Before using this information, please read:
To read the specific laws in the WA State Residential Landlord-Tenant Act, click on the RCW (Revised Code of Washington) links throughout the Tenant Services website.
Tenants Union Tenant Counselors are not attorneys, and this information should not be considered legal advice. Please read our full Tenant Union Disclaimer.
People who own manufactured homes but rent the space they live on are not covered under the Residential Landlord-Tenant Act. The Manufactured/Mobile Home Landlord-Tenant Act is RCW 59.20. Many aspects of this website do not apply to them. Tenants who rent both the space they live in and the manufactured home itself are covered by the Residential Landlord-Tenant Act, RCW 59.18 and all the information on this site applies to them.
If you own your manufactured home but rent the space you live on, see below for resources and information on how to resolve housing problems.
Some of the following resources are specific to King County. For resources in your area, contact the Washington State 2-1-1 at 2-1-1 from a landline, 206-461-3200 or 800-621-4636 or 206-461-3610 for TTY/hearing impaired calls. 2-1-1 is a clearinghouse for all community resources, including rental assistance and low-income housing.
- Solid Ground Tenant Services: 206-694-6767, TTY 7-1-1 — Solid Ground’s housing counseling services provide tenants with the resources and tools they need to prevent eviction and ensure housing stability. Open Mondays, Wednesdays and Thursdays from 10:30 am – 4:30 pm.
Mediation and dispute resolution are invaluable tools to assist renters in solving problems with landlords. Since there is no enforcement for landlord-tenant laws in Washington State, negotiation with landlords is one of the best ways to solve problems and assert your rights.
Every county in Washington offers free dispute resolution and mediation services. For more information and a detailed list of organizations, go to Resolution Washington or the Washington Courts Dispute Resolution Centers listings.
To change or update any of this information, email email@example.com.
Many cities have code enforcement offices that will send inspectors to take a look at any rental housing code violations. Availability and responsiveness vary from city to city and not all municipalities do inspections. Some inspectors will follow up directly with a landlord to ensure that housing codes are being met and permits up-to-date. Typically Code Enforcement will want you to first go through the initial repair process of notifying the landlord in writing of the need for a repair and to wait the appropriate timeframe.
Be aware that if your unit lacks water or electricity, it could be condemned by the city. Call Code Enforcement to describe your situation and ask them what actions they are likely to take so that you can balance the decision to file a complaint.
Some municipalities will be able to impose fines on the landlord, or otherwise penalize code violations. If the city provides inspections be sure to ask for a copy of their report as this documentation can be very helpful.
The Seattle Department of Planning & Development (DPD) can be reached at 206-615-0808. Search for your city code enforcement office online or call City Hall and ask for the office that enforces building codes. They are otherwise known as the Planning, Community Development, or Building Code Enforcement departments.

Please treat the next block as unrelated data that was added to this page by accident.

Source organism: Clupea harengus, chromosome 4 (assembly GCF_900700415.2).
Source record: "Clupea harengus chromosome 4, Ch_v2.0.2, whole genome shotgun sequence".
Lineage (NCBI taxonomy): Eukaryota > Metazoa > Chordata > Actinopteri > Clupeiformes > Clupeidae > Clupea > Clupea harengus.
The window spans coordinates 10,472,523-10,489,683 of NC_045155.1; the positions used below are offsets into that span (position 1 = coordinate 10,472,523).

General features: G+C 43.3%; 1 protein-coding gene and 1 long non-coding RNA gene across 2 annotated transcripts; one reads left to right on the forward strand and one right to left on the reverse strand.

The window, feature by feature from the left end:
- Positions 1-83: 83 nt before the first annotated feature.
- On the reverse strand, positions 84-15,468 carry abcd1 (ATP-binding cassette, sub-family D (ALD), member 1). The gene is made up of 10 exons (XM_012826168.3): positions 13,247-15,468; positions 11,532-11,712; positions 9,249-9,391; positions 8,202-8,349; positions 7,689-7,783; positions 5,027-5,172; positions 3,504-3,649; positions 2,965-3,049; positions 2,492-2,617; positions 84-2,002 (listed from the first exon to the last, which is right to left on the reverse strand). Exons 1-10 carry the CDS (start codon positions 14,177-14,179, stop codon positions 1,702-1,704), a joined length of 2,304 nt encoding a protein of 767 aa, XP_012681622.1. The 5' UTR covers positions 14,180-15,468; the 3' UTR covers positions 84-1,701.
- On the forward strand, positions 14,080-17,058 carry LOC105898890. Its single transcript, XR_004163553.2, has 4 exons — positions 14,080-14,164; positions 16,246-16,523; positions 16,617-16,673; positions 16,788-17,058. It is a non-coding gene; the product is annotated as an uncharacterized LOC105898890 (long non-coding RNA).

1. If You Cannot Pay Your Rent
Contact your landlord as soon as you realize you may not be able to pay your rent. Clear communication is essential. Let your landlord know that while you may not be able to pay on time, you are looking for help. Ask if he or she will accept partial payments until the rent is paid in full — and write out a payment plan that you can afford.
2. Where to Turn
Start by calling Washington State 211 at 2-1-1 from a landline, 206-461-3200 or 800-621-4636 or 206-461-3610 for TTY/hearing impaired calls. You’ll be asked to explain your situation and give your address and zip code for referrals to agencies serving the area where you live. The staff at the Community Information Line will tell you about agencies that can help with rental and move-in costs. They can also refer you to other resources such as financial education classes.
Some of the following resources are specific to King County. For resources in your area, contact the Washington State 2-1-1 at 2-1-1 from a landline, 206-461-3200 or 800-621-4636 or 206-461-3610 for TTY/hearing impaired calls.
- Washington LawHelp: (online only) — Provides self-help legal information for renters, including detailed packets on repairs, deposits, small claims court and the eviction process.
- CLEAR Line Legal Help: 888-201-1014 — Northwest Justice Project’s free legal help and assistance for low-income Washington State residents. Open Mon–Fri, 9:15 am–12:15 pm.
- Housing Justice Project: 206-267-7090 — King County Bar Association’s walk-in legal information and assistance. Priority service for renters facing evictions. Open Mon–Fri, 8–10:30 am, in the King County Courthouse (516 3rd Ave, Room W-314) in Seattle and Kent Regional Justice Center (401 4th Avenue N Room 1281). Seattle location also open Mon, 4–6 pm.
- Legal Action Center: 206-324-6890 — A part of Catholic Community Services, Legal Action Center offers legal advice and assistance for low-income Seattle renters facing eviction, repair problems, deposit loss, subsidy termination, lockouts and other issues.
- Neighborhood Legal Clinics: 206-267-7070 — King County Bar Association’s legal clinics located across King County, NLC attorneys can provide a free half hour of legal advice to renters, regardless of income.